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My house has defects, but I did not get a home inspection done before buying it. Now what?

            Murdock Law recommends that all home buyers have a home inspection completed before purchasing a home. A home inspection can help identify defects that may prove costly to repair. Some buyers; however, choose to make offers without inspection contingencies to make their offer more attractive to sellers. Proceeding with a home purchase without an inspection may have adverse consequences if a defect is discovered after the sale.   

This post will address the situation where a buyer does not get a home inspection and then discovers defects after the sale.  Whether a buyer may bring claims for non-disclosure depends on the facts of a particular situation. Some important questions to ask include:

Were the defects identified in the Real Estate Condition Report?

Wisconsin law requires sellers of real estate to provide a Real Estate Condition Report to any potential buyer. The seller must disclose the existence of defects and provide a general description of potential defects in the property in the report. A defect is defined as “a condition that would have a significant adverse effect on the value of the property; that would significantly impair the health or safety of future occupants of the property; or that if not repaired, removed, or replaced would significantly shorten or adversely affect the expected normal life of the premises.”

A buyer aware of the “true nature” of defects, or who has the right to discover the “true nature” of defects that are disclosed, cannot later complain when he or she goes ahead with the purchase: (1) despite knowing about the defects, or (2) after giving up a right under the contract to discover their “true nature.”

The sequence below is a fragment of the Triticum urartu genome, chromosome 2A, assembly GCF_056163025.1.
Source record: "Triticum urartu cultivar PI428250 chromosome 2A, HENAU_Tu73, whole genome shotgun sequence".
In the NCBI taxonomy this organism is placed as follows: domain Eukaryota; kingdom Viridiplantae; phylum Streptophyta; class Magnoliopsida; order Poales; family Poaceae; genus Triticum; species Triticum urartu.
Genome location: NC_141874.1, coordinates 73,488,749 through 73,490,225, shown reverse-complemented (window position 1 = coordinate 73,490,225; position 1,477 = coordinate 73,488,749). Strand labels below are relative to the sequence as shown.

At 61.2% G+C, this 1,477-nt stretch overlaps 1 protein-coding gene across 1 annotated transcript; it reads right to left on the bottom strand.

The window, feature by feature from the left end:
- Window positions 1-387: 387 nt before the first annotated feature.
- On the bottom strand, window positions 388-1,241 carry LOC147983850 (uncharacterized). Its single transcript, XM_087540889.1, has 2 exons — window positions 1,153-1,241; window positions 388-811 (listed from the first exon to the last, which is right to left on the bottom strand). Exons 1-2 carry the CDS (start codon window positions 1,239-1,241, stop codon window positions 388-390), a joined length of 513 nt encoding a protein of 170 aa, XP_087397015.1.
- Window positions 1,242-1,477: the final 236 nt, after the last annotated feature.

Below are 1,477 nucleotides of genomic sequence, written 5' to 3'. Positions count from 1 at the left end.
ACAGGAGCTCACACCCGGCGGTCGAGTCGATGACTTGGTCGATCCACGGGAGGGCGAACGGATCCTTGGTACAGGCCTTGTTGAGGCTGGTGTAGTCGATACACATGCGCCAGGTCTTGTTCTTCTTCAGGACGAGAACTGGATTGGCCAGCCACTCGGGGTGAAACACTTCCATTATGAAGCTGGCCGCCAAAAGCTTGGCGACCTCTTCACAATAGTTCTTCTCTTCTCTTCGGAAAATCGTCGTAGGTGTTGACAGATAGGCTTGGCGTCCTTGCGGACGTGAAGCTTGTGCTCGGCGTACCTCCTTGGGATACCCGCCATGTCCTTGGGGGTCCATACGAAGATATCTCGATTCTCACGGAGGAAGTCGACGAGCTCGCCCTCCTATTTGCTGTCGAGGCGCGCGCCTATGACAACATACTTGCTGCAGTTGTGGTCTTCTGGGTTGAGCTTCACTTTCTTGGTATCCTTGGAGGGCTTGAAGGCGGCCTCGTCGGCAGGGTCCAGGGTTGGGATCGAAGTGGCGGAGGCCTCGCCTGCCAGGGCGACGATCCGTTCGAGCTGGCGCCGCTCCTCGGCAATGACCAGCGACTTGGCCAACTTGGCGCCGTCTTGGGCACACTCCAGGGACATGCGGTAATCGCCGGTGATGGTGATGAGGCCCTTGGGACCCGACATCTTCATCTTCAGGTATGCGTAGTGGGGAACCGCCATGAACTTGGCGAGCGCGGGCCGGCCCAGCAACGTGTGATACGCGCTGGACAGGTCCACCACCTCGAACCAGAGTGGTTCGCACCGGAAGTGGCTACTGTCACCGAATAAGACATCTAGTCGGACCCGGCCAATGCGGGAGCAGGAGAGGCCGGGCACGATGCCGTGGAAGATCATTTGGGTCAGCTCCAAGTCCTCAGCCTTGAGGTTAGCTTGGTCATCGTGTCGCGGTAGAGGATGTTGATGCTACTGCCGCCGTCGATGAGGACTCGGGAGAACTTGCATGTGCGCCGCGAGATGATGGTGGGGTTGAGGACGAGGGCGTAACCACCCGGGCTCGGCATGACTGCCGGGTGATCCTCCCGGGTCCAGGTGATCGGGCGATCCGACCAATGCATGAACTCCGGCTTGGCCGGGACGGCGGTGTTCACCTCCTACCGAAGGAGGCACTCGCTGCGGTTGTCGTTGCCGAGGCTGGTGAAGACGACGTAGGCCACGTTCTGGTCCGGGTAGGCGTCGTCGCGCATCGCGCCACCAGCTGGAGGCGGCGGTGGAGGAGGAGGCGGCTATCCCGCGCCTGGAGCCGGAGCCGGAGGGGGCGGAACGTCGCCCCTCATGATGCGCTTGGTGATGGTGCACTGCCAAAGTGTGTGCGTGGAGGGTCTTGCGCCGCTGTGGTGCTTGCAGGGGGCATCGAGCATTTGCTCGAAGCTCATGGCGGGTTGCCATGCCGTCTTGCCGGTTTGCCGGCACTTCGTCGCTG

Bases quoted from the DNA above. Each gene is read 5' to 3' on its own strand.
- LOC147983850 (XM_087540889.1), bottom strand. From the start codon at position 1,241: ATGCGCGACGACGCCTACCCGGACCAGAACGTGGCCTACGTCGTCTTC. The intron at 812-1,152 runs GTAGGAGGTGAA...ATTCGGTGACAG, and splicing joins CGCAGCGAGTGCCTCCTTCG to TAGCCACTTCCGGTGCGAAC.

A seller discloses a potential defect but the buyer fails to exercise the home inspection contingency, the buyer cannot successfully the seller. Courts hold that claims for breach of contract, breach of warranty, and intentional misrepresentation are waived.  Buyers are held responsible for failing to discover the true nature of the defect when they were provided with information that would have permitted them to do so but failed to obtain a home inspection.

What if the defects are not listed in the Real Estate Condition Report?

A buyer may still a viable legal case if the sellers did not disclose the existence of any defects in the Real Estate Condition Report. For example, in Beard v. Schertz, the sellers stated they were unaware of any defects, so the buyers made an offer and did not have an inspection performed. After closing, the buyers discovered several alleged defects in the home. The Wisconsin Court of Appeals held that that the “as is” provision did not amend the original warranties, which relied on the disclosures in the Real Estate Condition Report. The court also held that there was sufficient evidence for a factfinder to infer from the nature of the defects that the sellers knew about them from living in the house and that because there was nothing disclosed 

Conclusion

Purchasing a home and dealing with undisclosed defects can be a difficult process.  Murdock Law, S.C. has over a decade of experience resolving home defect disputes. Call us at 884-744-7529 or email us at [email protected] if you need help navigating your home defect problems.

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